Скачать презентацию Is There a Causal Relationship Between Maternal Health Скачать презентацию Is There a Causal Relationship Between Maternal Health

cd3d614e425c0f6ef24c911018bbad0b.ppt

  • Количество слайдов: 14

Is There a Causal Relationship Between Maternal Health Care Utilization and Subsequent Contraceptive Use? Is There a Causal Relationship Between Maternal Health Care Utilization and Subsequent Contraceptive Use? : Evidence from Kenya and Zambia Mai Do and David Hotchkiss Tulane University

Background § Service integration receiving increased attention from governments and donors as way of Background § Service integration receiving increased attention from governments and donors as way of improving efficiency and access to services § Several reasons why use of maternal health services might influence post-partum contraceptive use § Few studies have examined family planning (FP) within the context of reproductive health service delivery § Mixed evidence on linkages between maternal health care (ANC, delivery, and PNC) and post-partum FP

Research questions § Is post-partum modern FP method use related to the use of Research questions § Is post-partum modern FP method use related to the use of ANC and PNC relating to the index childbirth? § If so, what can be said about the linkages between these services?

Data § Most recent DHS: 2008 -09 in Kenya and 2007 in Zambia § Data § Most recent DHS: 2008 -09 in Kenya and 2007 in Zambia § Selected Kenya and Zambia because: § DHS within the last three years § DHS included a birth and contraceptive calendar § Substantial contraceptive use among married and cohabiting women § Study sample: married and cohabiting women who had a live birth within five years of the survey § Kenya: 3, 667 women § Zambia: 3, 587 women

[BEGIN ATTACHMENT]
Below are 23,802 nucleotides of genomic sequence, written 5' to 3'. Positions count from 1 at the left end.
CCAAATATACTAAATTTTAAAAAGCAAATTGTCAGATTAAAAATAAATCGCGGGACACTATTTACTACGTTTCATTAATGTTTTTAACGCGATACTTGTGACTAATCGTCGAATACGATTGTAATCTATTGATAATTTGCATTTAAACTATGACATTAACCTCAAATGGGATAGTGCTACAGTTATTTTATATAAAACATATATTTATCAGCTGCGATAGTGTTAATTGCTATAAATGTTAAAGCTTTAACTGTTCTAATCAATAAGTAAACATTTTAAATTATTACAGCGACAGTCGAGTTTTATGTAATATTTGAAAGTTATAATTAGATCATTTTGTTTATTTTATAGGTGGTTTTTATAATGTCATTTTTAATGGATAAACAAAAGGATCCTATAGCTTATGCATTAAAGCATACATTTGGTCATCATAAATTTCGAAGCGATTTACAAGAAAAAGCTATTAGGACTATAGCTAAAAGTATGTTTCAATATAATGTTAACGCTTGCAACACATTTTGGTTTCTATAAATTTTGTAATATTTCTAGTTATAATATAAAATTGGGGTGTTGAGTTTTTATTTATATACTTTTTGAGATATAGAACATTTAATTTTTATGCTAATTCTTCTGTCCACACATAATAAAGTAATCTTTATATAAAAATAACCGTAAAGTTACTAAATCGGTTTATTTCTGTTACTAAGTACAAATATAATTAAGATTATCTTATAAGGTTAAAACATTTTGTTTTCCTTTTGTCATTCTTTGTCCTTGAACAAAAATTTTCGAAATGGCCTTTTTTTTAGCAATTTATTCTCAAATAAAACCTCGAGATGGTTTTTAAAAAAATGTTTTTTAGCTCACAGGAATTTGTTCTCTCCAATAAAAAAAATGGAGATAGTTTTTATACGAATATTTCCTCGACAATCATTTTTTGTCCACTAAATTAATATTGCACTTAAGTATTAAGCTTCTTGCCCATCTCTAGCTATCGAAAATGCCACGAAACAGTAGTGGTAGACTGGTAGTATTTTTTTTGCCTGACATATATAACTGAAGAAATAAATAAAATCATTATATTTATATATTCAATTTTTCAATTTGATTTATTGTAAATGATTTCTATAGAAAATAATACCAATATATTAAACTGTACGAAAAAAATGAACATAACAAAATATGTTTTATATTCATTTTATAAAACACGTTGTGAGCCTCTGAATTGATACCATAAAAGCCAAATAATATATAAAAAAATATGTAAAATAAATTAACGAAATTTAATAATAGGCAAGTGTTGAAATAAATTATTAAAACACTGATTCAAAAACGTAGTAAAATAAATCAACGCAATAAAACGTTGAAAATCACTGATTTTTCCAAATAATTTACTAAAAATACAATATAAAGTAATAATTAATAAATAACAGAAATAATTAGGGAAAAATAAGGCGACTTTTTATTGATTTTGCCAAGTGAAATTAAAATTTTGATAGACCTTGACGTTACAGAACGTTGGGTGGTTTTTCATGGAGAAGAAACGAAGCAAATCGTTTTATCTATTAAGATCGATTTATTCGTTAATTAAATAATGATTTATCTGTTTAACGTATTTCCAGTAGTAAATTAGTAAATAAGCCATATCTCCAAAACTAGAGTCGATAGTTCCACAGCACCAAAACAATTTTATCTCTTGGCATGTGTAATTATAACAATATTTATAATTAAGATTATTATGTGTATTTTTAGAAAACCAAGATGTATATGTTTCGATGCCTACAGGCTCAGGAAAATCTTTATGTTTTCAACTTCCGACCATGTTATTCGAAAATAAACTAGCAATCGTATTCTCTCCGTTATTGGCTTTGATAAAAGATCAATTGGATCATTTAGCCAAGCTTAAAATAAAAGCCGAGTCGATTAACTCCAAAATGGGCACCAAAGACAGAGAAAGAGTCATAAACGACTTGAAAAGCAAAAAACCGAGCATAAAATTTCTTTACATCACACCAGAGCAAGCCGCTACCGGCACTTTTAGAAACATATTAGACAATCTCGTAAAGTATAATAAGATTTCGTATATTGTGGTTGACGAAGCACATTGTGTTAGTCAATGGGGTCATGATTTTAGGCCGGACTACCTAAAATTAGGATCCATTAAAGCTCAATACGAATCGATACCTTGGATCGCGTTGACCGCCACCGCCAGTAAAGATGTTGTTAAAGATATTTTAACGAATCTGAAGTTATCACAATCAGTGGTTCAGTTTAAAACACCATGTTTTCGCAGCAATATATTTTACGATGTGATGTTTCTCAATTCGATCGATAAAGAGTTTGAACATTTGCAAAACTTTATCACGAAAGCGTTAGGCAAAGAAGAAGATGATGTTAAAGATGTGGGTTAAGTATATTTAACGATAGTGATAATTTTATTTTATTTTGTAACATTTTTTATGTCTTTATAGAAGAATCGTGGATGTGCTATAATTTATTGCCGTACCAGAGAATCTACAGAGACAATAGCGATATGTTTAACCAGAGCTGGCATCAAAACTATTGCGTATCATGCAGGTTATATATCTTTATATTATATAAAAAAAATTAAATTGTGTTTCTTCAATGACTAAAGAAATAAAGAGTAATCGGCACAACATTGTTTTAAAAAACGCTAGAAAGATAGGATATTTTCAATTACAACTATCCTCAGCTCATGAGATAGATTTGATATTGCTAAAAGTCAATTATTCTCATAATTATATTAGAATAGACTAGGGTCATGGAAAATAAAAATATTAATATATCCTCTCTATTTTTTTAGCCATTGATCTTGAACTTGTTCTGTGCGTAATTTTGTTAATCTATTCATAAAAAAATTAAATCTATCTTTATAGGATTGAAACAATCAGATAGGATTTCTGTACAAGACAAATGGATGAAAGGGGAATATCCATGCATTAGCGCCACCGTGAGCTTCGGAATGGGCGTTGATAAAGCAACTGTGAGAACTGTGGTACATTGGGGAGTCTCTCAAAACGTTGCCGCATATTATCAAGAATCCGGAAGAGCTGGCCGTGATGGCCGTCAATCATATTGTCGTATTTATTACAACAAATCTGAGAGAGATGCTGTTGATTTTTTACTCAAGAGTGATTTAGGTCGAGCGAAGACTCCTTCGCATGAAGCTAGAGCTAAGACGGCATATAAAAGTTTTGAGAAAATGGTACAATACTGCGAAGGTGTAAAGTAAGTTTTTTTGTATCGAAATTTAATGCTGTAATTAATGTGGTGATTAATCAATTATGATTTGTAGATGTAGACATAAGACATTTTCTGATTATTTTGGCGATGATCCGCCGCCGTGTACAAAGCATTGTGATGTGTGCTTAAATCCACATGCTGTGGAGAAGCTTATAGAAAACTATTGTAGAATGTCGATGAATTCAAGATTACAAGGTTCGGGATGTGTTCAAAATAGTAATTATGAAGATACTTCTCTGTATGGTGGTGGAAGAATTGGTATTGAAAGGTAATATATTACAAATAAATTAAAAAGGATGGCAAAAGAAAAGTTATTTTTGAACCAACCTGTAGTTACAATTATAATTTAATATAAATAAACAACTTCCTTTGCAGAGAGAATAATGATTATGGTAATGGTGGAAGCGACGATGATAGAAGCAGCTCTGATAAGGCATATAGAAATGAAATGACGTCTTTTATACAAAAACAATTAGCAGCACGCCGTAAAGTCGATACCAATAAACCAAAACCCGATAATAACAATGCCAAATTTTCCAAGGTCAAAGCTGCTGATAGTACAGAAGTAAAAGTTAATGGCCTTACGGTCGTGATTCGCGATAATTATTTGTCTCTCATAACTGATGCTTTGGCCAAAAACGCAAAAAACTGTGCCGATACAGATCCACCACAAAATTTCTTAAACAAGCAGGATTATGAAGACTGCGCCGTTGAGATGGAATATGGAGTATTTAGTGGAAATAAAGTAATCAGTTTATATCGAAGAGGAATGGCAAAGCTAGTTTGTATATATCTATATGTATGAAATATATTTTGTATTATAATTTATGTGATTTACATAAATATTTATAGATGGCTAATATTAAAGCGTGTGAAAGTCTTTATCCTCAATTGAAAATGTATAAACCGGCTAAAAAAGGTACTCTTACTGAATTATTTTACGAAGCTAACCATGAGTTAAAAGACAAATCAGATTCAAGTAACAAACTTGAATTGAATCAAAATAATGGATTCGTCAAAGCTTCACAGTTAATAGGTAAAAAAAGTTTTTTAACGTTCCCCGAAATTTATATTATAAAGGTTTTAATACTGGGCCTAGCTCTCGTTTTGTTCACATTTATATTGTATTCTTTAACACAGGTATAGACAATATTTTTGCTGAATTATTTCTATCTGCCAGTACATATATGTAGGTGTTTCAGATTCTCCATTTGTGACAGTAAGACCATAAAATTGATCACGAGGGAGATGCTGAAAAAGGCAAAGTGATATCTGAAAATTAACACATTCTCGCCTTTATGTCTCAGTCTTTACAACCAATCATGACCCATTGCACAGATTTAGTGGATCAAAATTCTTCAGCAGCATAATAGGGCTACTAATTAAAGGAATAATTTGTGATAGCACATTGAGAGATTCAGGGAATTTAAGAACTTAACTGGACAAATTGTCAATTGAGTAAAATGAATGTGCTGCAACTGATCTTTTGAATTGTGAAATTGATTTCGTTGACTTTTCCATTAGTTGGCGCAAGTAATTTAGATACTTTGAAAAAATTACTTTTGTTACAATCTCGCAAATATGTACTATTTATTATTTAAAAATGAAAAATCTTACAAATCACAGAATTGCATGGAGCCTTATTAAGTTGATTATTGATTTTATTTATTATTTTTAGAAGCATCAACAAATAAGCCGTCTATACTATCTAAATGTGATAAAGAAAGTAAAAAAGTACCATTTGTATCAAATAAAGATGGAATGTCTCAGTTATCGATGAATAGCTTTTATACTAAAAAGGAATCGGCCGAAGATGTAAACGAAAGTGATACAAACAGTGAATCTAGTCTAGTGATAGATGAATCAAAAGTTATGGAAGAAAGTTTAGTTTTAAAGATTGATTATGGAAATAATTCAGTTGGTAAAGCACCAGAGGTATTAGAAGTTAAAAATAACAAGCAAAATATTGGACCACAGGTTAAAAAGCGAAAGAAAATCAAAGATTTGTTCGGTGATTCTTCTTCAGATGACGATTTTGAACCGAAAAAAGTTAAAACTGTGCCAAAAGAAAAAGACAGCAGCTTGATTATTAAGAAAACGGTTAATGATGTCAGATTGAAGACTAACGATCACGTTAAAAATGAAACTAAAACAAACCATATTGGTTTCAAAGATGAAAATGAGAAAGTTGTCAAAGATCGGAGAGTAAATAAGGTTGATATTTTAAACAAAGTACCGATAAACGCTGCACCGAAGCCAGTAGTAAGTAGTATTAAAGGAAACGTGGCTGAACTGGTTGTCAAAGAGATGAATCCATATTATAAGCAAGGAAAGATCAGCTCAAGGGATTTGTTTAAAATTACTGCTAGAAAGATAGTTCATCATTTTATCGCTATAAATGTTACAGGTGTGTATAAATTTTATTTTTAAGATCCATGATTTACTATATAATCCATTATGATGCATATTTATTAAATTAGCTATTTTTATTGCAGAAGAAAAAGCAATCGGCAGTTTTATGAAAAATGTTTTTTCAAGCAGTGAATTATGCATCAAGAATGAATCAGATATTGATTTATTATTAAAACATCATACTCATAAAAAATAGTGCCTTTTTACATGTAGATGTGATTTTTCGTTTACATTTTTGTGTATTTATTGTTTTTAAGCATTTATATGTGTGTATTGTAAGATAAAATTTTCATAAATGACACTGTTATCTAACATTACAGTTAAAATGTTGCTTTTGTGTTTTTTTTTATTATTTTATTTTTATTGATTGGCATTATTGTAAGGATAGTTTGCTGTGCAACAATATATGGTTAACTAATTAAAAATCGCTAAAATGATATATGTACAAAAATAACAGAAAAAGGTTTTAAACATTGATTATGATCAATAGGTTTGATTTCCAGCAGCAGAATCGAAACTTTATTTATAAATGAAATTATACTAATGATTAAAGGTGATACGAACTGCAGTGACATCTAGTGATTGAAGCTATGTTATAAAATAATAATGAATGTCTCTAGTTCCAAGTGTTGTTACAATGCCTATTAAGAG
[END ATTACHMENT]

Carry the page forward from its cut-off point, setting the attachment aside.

Methods (1) § Statistical method: Cox proportional hazard model § Dependent variable: duration (months) Methods (1) § Statistical method: Cox proportional hazard model § Dependent variable: duration (months) from childbirth to modern contraceptive adoption

Methods (2) § Independent variable: ANC and PNC service intensity score, constructed from 6 Methods (2) § Independent variable: ANC and PNC service intensity score, constructed from 6 questions § Timing of first ANC visit, if any § Number of ANC visits (4 or more) § Received tetanus vaccination § Received ANC from trained provider § Whether specified procedures were carried out during ANC visit (measuring weight and height, blood pressure, taking urine and blood sample, breastfeeding counseling, being told about signs of complications) § Received PNC from trained provider

Methods (3) § Main control variables § Knowledge of contraceptive methods § Woman visited Methods (3) § Main control variables § Knowledge of contraceptive methods § Woman visited and talked about FP with a field worker last 12 months § Woman visited and talked about FP at a health facility last 12 months § Desire for more children § Prior use of modern contraceptive methods § Recall of FP messages in the mass media § Tests performed of exogeneity of ANC and PNC service intensity score

Country findings: Kenya 46% adopted modern FP post-partum Characteristic Distribution ANC/PNC service intensity Post-partum Country findings: Kenya 46% adopted modern FP post-partum Characteristic Distribution ANC/PNC service intensity Post-partum modern FP use % or mean (s. e. ) Coef. (s. e. ) Hazard ratio (s. e. ) ANC/PNC service intensity (range: -2. 75; . 90) 0 (1) 1. 11 (. 04)* Age at first birth 19. 2 (3. 4) . 02 (. 00)** - Desire for more children (ref=No) 49. 7 - . 88 (. 05)* Number of modern methods known (knowledge) 6. 7 (2. 6) - 1. 07 (. 01)*** Visited and talked about FP at health facility last 12 months (ref=No) 20. 9 - 1. 21 (. 07)** Heard FP messages on the radio last few months (ref=No) 71. 6 - 1. 15 (. 08)* * p<. 05; ** p<. 01; *** p<. 001 Controls for: socio-demographic characteristics, durations of breasfeeding and amenorrrhea